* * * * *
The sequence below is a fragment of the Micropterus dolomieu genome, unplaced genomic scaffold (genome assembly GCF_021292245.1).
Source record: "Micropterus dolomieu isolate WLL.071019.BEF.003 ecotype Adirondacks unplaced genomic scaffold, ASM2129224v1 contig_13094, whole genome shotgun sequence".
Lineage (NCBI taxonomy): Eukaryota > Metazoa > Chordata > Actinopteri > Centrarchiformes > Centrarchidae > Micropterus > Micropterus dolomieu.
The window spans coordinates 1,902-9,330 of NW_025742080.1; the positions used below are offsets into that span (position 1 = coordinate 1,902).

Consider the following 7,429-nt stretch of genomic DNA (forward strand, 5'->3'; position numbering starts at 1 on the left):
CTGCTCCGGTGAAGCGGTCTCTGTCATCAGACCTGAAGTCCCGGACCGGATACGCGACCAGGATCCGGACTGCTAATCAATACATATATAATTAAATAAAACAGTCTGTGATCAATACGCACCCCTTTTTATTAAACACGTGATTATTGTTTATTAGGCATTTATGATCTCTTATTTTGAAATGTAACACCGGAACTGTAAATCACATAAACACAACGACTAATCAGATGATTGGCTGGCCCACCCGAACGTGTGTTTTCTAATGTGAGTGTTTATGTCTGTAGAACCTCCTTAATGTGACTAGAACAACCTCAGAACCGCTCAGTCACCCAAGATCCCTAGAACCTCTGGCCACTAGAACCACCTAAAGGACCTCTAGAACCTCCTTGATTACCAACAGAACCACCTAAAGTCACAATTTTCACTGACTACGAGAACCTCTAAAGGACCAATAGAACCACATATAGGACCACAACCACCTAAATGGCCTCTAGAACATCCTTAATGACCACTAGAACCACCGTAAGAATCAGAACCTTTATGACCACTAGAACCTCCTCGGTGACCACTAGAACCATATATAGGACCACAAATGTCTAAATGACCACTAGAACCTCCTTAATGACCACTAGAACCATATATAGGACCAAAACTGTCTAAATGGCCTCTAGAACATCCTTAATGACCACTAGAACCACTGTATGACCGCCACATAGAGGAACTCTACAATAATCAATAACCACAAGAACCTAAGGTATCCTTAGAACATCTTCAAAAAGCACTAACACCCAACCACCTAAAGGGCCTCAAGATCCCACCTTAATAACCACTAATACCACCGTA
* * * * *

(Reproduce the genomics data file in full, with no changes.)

The sequence below is a fragment of the Micropterus dolomieu genome, unplaced genomic scaffold (genome assembly GCF_021292245.1).
Source record: "Micropterus dolomieu isolate WLL.071019.BEF.003 ecotype Adirondacks unplaced genomic scaffold, ASM2129224v1 contig_13094, whole genome shotgun sequence".
Lineage (NCBI taxonomy): Eukaryota > Metazoa > Chordata > Actinopteri > Centrarchiformes > Centrarchidae > Micropterus > Micropterus dolomieu.
The window spans coordinates 1,902-9,330 of NW_025742080.1; the positions used below are offsets into that span (position 1 = coordinate 1,902).

Consider the following 7,429-nt stretch of genomic DNA (forward strand, 5'->3'; position numbering starts at 1 on the left):
CTGCTCCGGTGAAGCGGTCTCTGTCATCAGACCTGAAGTCCCGGACCGGATACGCGACCAGGATCCGGACTGCTAATCAATACATATATAATTAAATAAAACAGTCTGTGATCAATACGCACCCCTTTTTATTAAACACGTGATTATTGTTTATTAGGCATTTATGATCTCTTATTTTGAAATGTAACACCGGAACTGTAAATCACATAAACACAACGACTAATCAGATGATTGGCTGGCCCACCCGAACGTGTGTTTTCTAATGTGAGTGTTTATGTCTGTAGAACCTCCTTAATGTGACTAGAACAACCTCAGAACCGCTCAGTCACCCAAGATCCCTAGAACCTCTGGCCACTAGAACCACCTAAAGGACCTCTAGAACCTCCTTGATTACCAACAGAACCACCTAAAGTCACAATTTTCACTGACTACGAGAACCTCTAAAGGACCAATAGAACCACATATAGGACCACAACCACCTAAATGGCCTCTAGAACATCCTTAATGACCACTAGAACCACCGTAAGAATCAGAACCTTTATGACCACTAGAACCTCCTCGGTGACCACTAGAACCATATATAGGACCACAAATGTCTAAATGACCACTAGAACCTCCTTAATGACCACTAGAACCATATATAGGACCAAAACTGTCTAAATGGCCTCTAGAACATCCTTAATGACCACTAGAACCACTGTATGACCGCCACATAGAGGAACTCTACAATAATCAATAACCACAAGAACCTAAGGTATCCTTAGAACATCTTCAAAAAGCACTAACACCCAACCACCTAAAGGGCCTCAAGATCCCACCTTAATAACCACTAATACCACCGTA